Another technique for finding new readers on Twitter

One of my more popular blog posts here is “The fine art of Twitter stalking,” which explains how you can use Twitter to essentially hand-sell to people who are following authors like you, and/or describing themselves as avid readers.

I’ve refined that a bit in the year and a half since that was posted, so I’m going to share what I do more often now. I should warn you that, just as before, it’s laborious, and it won’t work for long unless you have something like the free app Crowdfire (formerly JustUnfollow) in your toolbox.

Step 1. Make sure your front stoop looks nice and is ready for business

Make sure your Twitter profile is attractive and offers a call to action. It should…

  1. Explain who you are clearly and positively without getting obnoxious (in other words, don’t fill it up hard sells and hashtags)
  2. Have reasonably attractive graphics. This does not have to be anything crazy. Go to another wonderful free app at and you can create something just the right size that looks pretty darn good. (Pro tip: The less design knowledge you have, the more you should rely on their attractive templates.)
  3. Include a link to your web site under your info (or use a link to your Amazon author page if you’re exclusive to Amazon in mostly one country — I’m not, so I don’t).
  4. Mileage varies a LOT on this one, but personally I try to make sure I haven’t been loading up my Twitter stream with promos. This is the number one reason I don’t belong to some otherwise appealing writer’s groups. Their authors may be doing much better than I am, though, so do whatever works for you.
  5. Here’s the selling part: Include a pinned post at the top that could at least potentially lead someone to do something you want. Include one call to action with a key link. If your own blog page doesn’t tend to convert people, or you don’t have one, use your Kindle author’s page, or product link, or whatever would work best where your readers live. (Obviously, you might want to play around with different options here.)  I probably have my best luck when my free little romantic comedy is pinned to the top, but I will vary it depending on the audience I’m going after.
    TIP: Canva is great for creating just the right size Twitter graphic, too, like this one. I’ll vary the actual buying link, but the others are right there in the graphic, so people who are intrigued can go look it up at their favorite retail site.

twitter promo exampleThere are surely ways to track this and and improve my performance. Finally figuring THAT out might be one of next year’s resolutions.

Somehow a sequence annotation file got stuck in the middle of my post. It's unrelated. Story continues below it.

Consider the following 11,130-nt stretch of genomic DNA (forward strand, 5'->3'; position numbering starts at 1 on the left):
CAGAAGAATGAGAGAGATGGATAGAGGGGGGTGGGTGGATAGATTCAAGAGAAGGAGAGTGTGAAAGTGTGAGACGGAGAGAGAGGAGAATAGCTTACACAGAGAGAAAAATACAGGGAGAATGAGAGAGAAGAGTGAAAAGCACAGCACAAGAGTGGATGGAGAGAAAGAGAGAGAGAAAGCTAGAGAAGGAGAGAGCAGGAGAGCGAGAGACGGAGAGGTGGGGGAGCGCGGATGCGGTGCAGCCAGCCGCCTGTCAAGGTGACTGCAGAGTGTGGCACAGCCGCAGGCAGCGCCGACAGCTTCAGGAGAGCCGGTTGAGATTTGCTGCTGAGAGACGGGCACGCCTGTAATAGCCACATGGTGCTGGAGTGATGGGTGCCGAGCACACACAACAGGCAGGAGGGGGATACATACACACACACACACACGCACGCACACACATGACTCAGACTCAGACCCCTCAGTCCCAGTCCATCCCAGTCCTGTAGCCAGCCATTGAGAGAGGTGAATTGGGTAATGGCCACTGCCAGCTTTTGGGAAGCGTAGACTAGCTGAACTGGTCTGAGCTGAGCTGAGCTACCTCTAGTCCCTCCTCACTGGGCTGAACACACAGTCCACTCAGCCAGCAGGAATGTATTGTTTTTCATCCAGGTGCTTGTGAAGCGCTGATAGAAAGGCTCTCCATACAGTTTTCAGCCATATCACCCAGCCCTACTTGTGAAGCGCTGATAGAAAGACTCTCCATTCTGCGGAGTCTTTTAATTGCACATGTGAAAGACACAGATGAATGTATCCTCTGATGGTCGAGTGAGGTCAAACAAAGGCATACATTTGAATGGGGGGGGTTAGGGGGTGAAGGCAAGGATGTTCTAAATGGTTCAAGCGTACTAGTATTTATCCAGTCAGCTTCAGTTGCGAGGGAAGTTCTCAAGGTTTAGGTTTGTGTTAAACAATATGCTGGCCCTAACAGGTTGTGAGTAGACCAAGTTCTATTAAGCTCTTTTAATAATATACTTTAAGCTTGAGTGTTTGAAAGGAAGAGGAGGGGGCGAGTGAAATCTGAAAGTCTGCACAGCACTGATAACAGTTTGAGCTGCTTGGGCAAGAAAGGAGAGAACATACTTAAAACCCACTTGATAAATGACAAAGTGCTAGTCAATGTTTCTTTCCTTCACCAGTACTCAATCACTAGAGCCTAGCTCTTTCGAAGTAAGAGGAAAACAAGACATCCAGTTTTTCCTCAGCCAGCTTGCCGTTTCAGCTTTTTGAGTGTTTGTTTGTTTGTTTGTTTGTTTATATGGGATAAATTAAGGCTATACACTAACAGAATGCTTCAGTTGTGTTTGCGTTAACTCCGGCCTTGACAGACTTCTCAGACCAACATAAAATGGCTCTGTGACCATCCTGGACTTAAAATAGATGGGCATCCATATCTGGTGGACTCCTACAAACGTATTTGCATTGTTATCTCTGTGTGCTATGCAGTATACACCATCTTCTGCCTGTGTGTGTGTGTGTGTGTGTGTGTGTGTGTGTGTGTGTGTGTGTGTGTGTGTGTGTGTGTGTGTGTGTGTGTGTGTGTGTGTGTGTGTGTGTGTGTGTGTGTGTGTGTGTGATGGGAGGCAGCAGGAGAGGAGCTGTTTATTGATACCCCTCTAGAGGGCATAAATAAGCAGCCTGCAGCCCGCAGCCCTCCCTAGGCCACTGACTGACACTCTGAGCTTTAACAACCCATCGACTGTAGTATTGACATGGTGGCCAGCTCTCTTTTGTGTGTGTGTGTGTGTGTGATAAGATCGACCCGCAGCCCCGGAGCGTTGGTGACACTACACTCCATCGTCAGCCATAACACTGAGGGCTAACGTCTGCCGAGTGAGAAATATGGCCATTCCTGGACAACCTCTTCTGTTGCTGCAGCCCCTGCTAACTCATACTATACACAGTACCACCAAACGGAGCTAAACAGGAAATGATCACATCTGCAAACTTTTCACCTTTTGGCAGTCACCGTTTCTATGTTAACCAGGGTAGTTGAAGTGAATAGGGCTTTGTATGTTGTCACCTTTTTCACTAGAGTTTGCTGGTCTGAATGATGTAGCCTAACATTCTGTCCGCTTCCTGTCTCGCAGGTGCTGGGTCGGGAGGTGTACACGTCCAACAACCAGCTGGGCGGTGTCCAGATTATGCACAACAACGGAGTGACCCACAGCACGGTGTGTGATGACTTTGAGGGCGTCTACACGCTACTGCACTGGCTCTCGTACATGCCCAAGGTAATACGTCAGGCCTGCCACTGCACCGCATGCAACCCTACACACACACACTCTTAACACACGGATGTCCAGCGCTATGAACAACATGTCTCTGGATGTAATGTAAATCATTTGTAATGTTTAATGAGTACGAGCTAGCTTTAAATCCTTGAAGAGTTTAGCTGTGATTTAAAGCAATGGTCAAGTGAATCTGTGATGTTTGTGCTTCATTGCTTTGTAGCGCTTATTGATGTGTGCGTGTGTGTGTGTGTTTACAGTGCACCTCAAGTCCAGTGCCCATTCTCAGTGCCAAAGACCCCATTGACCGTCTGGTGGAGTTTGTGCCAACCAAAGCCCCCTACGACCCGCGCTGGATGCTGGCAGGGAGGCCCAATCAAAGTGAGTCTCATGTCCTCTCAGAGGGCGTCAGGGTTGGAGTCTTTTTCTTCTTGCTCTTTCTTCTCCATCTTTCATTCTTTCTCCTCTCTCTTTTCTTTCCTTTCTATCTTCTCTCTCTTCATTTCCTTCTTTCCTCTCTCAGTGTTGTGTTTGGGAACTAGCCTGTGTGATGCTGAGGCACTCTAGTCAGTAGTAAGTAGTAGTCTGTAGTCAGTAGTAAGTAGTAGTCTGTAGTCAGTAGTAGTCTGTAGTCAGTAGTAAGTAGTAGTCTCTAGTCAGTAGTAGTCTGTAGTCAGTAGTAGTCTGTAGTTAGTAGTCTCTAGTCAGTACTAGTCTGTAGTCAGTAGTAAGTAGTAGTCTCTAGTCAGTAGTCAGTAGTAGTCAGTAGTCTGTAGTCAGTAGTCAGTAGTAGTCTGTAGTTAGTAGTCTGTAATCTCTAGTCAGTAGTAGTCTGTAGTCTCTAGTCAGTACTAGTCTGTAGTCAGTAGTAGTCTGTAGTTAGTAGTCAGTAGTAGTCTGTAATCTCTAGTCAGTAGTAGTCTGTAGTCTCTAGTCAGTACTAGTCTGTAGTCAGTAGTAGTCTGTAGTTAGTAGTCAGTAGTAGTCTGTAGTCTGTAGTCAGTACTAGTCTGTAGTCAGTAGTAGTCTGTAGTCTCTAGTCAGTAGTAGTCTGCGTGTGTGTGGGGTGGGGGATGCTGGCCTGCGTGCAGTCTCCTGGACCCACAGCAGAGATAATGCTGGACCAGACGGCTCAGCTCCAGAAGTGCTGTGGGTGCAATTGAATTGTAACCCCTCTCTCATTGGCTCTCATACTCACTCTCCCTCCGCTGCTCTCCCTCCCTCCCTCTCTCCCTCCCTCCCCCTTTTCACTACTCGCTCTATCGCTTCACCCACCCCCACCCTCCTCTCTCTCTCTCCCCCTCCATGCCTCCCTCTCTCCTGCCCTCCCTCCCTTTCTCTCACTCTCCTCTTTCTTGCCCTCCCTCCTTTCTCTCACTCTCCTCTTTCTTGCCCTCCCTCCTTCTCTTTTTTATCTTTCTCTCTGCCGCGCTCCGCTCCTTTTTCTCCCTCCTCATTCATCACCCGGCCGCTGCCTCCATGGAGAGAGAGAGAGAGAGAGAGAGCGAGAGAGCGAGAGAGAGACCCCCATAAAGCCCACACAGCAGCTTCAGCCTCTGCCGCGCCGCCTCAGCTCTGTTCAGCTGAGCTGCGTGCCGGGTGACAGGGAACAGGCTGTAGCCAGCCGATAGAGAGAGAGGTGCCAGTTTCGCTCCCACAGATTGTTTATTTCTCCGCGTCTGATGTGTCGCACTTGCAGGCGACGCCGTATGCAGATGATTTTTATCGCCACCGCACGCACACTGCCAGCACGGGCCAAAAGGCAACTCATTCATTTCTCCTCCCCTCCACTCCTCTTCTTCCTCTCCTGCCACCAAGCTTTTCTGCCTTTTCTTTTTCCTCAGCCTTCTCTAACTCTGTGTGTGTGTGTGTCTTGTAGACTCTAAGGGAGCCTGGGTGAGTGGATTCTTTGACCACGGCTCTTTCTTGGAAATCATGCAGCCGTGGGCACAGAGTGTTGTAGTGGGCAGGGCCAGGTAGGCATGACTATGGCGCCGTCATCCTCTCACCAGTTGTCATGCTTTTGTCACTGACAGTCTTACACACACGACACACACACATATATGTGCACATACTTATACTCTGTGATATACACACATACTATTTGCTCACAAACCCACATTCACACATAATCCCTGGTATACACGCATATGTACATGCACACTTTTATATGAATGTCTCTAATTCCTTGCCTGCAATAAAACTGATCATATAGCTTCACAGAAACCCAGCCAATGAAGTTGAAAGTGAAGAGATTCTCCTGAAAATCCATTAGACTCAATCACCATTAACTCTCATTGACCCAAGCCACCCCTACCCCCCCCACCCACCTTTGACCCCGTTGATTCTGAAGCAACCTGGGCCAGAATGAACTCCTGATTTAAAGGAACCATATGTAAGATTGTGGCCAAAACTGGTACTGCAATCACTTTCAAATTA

Step 2. See what other authors your readers are buying

As noted in the original twitter-stalking post, Amazon’s author pages make this easy. Just go to your author page and look at the links under “Customers Also Bought Items By.” You still have to use your judgment, and results will be skewed if you’ve recently been promoting (the authors promoting at the same time are the ones who will show up most) — but dig down and you’ll find authors who appeal to the same readers who should like your stuff. For indie authors, your best bet will almost always be other indie authors, because their readers already know that we don’t all have cooties.

detail from author's page screenshot

If your book has gotten a bit moribund, or you’ve already hit up everybody on your also-bought list, you can dig down even further and check out the also-boughts for those authors.

TheAwfulMess_3DAn example of using my judgment about also-bought authors: “The Awful Mess: A Love Story” crosses over into religion and spirituality, specifically, into progressive Christianity. Some of my also-boughts are Christian “sweet” romance authors. I have to be careful there, because the category “Christian fiction” runs conservative and some of those readers will be offended by the cover, let alone the content. Other authors in my also-boughts are mystery writers. Would their readers be interested in my women’s fiction? It’s probably worth trying.

Step 3. Search Twitter for “by [author name]

This gets you to tweets posted by people who have read and/or reviewed on Goodreads or their own blogs. (At least for now it does. All of this is subject to change. Amazon, for example, no longer gives people the option to tweet their purchases.)

Step 4. Follow people who appear to be genuine potential readers

Check out each potential reader to make sure he or she is:

  • A real human rather than a fake spam account
  • Still active on Twitter
  • A relatively kindred spirit

Bloggers probably expect most books to go to them free, so they are not your best prospect. However, you might want to think of them as a potential reviewer and take note accordingly — you might create a list of them, for example.

And just because their counts may suggest they never follow back doesn’t mean you shouldn’t follow people — remember, the goal is to entice people to check out your book, not to get them to follow you back. (Though that can be a nice bonus.)

Out of a dozen or two dozen people you follow, maybe one might be interested enough to actually purchase your book. You’ll have to decide for yourself if this labor-intensive approach is worth it. Note that it will also help you build your Twitter audience, however. And you might just find some good reading for yourself along the way.

Step 4. After a week or so, unfollow the people who’ve shown no interest

No, you’re not being a jerk. You don’t hang around outside of people’s doors when they don’t call you after a date, do you? And this wasn’t even a date.

Besides, Twitter won’t let you keep following new people if your ratio gets out of whack. And once you get past a few hundred people, you’re certainly not hurting for material to read in your Twitter stream. So unfollow people. Crowdfire makes this easy. (There is a daily limit if you’re doing it for free, but I almost never reach it.)